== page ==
Certain provisions of Maryland law or our charter or bylaws or opposition from large stockholders could delay, defer or prevent a takeover or change in our control that would be beneficial our stockholders. Certain provisions of the Maryland General Corporation Law, or MGCL, may have the effect of inhibiting a third party from making a proposal to acquire us or of impeding a change of control.  Such an acquisition or change of control could provide you with the opportunity to realize a premium over the then-prevailing market price of your shares.  In some cases, such provisions may have the effect of permitting us and our board of directors to negotiate a change-in-control transaction on terms most favorable to us and our stockholders, but in other cases they may have the effect of delaying such a transaction or preventing it from happening at all.  These MGCL provisions include:
“business combination” provisions that, subject to limitations, prohibit certain business combinations between us and an “interested stockholder” for certain periods. An “interested stockholder” is generally any person who beneficially owns 10% or more of the voting power of our shares or an affiliate or associate of ours who, at any time within the two-year period prior to the date in question, was the beneficial owner of 10% or more of the voting power of our then outstanding voting stock. A person is not an interested stockholder under the statute if our board of directors approved in advance the transaction by which he otherwise would have become an interested stockholder. Business combinations with an interested stockholder are prohibited for five years after the most recent date on which the

10


stockholder becomes an interested stockholder. After that period, the MGCL imposes two super-majority voting requirements on such combinations, and
“control share” provisions that provide that “control shares” of our company acquired in a “control share acquisition” have no voting rights unless holders of two-thirds of our voting stock (excluding interested shares) consent. “Control shares” are shares that, when aggregated with other shares controlled by the stockholder, entitle the stockholder to exercise one of three increasing ranges of voting power in electing directors. A “control share acquisition” is the direct or indirect acquisition of ownership or control of “control shares” from a party other than the issuer.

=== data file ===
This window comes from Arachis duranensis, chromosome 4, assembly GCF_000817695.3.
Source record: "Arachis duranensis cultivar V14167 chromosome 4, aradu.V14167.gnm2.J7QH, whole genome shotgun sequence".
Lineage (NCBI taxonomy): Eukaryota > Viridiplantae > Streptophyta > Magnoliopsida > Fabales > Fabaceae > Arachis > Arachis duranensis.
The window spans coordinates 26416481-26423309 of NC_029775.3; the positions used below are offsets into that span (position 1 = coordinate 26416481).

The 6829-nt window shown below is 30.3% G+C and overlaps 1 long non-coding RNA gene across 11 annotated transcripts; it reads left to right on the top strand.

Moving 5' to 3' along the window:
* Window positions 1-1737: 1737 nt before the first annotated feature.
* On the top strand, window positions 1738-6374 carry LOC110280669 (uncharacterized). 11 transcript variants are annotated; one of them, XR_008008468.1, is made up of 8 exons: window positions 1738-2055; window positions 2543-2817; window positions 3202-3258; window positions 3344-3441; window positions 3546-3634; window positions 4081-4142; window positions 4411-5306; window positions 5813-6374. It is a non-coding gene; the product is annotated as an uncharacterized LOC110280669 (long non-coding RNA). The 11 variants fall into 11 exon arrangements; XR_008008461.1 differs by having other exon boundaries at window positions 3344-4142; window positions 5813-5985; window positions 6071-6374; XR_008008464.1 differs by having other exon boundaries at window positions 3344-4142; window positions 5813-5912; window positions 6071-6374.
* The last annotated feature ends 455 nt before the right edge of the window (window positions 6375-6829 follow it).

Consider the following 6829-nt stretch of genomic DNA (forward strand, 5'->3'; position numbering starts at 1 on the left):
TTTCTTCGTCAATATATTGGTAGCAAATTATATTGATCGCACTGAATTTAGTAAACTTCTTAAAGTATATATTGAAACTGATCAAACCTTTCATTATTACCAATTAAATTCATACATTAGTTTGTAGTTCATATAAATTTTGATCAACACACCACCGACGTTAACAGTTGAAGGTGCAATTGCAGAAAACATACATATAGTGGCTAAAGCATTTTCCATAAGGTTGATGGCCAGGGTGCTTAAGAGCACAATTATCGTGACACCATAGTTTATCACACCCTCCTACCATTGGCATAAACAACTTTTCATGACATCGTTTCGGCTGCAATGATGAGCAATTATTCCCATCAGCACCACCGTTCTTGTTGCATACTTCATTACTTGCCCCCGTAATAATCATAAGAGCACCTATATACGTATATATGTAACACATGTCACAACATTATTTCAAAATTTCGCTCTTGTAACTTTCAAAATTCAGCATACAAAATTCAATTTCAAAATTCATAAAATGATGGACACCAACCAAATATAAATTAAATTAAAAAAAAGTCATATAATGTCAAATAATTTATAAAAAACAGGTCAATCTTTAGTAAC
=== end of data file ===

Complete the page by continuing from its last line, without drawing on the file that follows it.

We have opted out of the control share provisions of the MGCL by means of a provision in our bylaws.  However, we may opt in to the control share provisions of the MGCL in the future by amending our bylaws, which our board of directors can do without stockholder approval.

Our charter and bylaws contain provisions that also may delay, defer or prevent a transaction or a change of control that might involve a premium price for our common stock or otherwise be beneficial stockholders.  In an effort to protect our ability to qualify as a REIT, our charter generally provides that no single person or group of persons (an entity is considered a person) may own more than 9.8% of our outstanding shares of common stock (unless permitted by the board).  Although the board may waive the application of these provisions to certain persons, they are not obligated to do so.  This 9.8% ownership limit and other provisions of our charter and bylaws may prevent or discourage a third party from making a tender offer or other business combination proposal such as a merger that might have been beneficial to our stockholders.

Daniel L. Goodwin is one of our directors and beneficially owns a significant amount of our common stock both individually and through The Inland Group, Inc. (“The Inland Group”).  Mr. Goodwin is one of the founders of The Inland Group and owns a controlling interest in that entity.  The Company has engaged and may continue to engage in certain transactions with affiliates of The Inland Group.  See the “Certain Relationships and Related Party Transactions” section in the Company’s annual meeting proxy statement and Note 7, “Transactions with Related Parties” to the consolidated financial statements in this Annual Report on Form 10-K for details regarding certain of these transactions.  Without the support of the Company’s significant stockholders such as Mr. Goodwin and The Inland Group, change of control transactions, such as mergers, sales of assets and business combinations that could give stockholders the opportunity to realize a premium over the then-prevailing market prices for common shares may be more difficult to consummate, and this difficulty may discourage third parties from approaching the Company to propose such transactions.  The interests of the Company’s significant stockholders may differ from the interests of other stockholders, and those significant stockholders may vote their shares accordingly. 

Financing Risks